Peter Gets a New Set of Great Responsibilities in The Amazing Spider-Man 791

by Drew Baumgartner

Amazing Spider-Man 791

This article contains SPOILERS. If you haven’t read the issue yet, proceed at your own risk!

“With great power must also come great responsibility.” Every Spider-Man fan knows these words as well as Peter Parker himself, so you’d think we’d have a good handle on what it means. And we do, to some degree — Peter’s superhuman powers demand that he take on superhuman responsibilities — but much of the tension comes from how all that superheroing clashes with the other responsibilities in his life. Writer Dan Slott has always kept that aspect of Spider-Man in mind, giving Peter more personal and professional responsibilities than he can really keep track of. It’s a juggling act we’re all familiar with in our own lives, and Amazing Spider-Man 791 finds Slott adding one more that clearly means a lot to him: publishing deadlines. Continue reading

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Peter Parker Sacrifices Action in Spectacular Spider-Man 297

by Patrick Ehlers

Peter Parker The Spectacular Spider-Man 297

This article contains SPOILERS! If you haven’t read the issue, proceed at your own risk.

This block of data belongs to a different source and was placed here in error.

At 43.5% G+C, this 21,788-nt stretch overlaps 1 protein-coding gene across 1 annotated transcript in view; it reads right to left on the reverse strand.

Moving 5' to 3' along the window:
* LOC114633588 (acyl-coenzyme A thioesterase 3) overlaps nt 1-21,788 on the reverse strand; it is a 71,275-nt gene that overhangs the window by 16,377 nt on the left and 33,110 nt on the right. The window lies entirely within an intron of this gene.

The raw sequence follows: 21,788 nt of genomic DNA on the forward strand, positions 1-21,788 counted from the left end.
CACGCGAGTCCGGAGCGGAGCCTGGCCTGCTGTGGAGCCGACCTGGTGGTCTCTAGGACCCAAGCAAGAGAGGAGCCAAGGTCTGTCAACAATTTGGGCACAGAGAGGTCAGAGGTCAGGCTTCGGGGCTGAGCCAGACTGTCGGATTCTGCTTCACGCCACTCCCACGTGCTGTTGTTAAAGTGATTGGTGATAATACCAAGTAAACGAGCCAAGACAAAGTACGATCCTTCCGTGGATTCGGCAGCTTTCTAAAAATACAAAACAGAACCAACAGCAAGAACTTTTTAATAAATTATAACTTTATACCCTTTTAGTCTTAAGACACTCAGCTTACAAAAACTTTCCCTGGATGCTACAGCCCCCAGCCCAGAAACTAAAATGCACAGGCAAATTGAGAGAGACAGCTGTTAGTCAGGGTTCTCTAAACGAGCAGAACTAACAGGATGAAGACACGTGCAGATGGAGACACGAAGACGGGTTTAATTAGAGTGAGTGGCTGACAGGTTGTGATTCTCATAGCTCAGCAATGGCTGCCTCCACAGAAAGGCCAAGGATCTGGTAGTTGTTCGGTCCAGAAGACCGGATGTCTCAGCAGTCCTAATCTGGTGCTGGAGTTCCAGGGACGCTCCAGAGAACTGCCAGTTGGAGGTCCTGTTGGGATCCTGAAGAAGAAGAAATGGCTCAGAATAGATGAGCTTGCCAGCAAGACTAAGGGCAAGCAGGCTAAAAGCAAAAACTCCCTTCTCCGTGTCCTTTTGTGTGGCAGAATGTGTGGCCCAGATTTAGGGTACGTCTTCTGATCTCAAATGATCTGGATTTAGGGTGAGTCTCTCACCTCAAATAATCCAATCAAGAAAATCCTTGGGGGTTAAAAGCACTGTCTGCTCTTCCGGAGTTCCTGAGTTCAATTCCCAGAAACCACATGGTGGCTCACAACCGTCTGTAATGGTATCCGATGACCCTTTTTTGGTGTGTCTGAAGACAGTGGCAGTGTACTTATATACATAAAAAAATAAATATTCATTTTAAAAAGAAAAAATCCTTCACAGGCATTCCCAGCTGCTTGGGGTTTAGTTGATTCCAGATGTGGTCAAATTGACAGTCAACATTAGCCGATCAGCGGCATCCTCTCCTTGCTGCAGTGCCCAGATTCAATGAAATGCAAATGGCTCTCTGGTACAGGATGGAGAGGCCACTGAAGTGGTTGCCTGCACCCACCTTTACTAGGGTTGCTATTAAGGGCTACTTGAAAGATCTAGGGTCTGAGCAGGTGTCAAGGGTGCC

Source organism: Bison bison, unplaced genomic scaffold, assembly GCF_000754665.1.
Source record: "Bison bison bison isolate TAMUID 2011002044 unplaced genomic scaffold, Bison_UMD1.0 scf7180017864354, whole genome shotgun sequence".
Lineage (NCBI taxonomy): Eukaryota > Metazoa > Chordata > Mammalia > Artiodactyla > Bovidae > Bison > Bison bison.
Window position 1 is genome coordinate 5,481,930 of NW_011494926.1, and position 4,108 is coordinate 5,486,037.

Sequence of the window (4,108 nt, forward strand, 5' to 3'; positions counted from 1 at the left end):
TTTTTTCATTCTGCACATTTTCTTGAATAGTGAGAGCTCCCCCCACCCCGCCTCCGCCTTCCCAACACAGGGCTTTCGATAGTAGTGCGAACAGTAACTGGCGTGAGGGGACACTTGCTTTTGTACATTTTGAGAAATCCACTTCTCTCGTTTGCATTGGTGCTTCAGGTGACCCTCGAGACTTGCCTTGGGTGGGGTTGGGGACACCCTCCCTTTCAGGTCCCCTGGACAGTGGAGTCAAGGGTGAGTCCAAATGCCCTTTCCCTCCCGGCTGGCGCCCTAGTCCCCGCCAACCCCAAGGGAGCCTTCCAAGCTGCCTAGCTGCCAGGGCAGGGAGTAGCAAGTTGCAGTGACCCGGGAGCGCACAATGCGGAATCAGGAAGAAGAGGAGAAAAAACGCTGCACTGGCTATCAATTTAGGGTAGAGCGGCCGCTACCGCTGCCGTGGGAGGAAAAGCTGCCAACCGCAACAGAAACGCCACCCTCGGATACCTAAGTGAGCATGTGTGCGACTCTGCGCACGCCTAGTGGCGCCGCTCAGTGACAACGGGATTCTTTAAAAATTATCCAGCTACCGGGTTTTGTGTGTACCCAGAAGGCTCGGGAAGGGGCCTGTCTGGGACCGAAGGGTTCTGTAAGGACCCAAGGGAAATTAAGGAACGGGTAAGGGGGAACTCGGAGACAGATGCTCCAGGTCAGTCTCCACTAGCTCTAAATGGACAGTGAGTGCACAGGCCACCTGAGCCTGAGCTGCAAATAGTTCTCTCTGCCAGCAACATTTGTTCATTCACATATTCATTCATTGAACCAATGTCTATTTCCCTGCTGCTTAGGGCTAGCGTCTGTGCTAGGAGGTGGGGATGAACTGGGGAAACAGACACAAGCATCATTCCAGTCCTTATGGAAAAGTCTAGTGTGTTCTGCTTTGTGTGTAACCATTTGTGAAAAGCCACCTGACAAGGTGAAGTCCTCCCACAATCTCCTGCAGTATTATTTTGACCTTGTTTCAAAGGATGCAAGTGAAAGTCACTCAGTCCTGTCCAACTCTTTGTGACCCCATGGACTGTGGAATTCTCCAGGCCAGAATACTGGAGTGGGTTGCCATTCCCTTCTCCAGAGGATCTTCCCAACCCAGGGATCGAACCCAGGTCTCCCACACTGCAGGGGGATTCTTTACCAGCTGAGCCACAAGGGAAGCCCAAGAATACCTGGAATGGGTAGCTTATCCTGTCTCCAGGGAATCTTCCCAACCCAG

Peter spends the majority of Peter Parker: The Spectacular Spider-Man 297 out-smarting, out-punching, and out-maneuvering both the NYPD and S.H.I.E.L.D. Agent Mintz. And he does it all while being underpowered and trying to keep his identity a secret. It’s the kind of Spider-Man story that wordlessly plays in the fantasies of Spider-Man fans — scrape after scrape, close-call after close-call, until he finally escapes. It’s thrilling, wonderful stuff. Writer Chip Zdarsky and artist Adam Kubert use this issue to set up these thrilling heroics as the stakes of this arc, rather than the actual substance thereof. Continue reading

Big Changes Come Naturally in Peter Parker: The Spectacular Spider-Man 6

by Spencer Irwin

This article contains SPOILERS. If you haven’t read the issue yet, proceed at your own risk!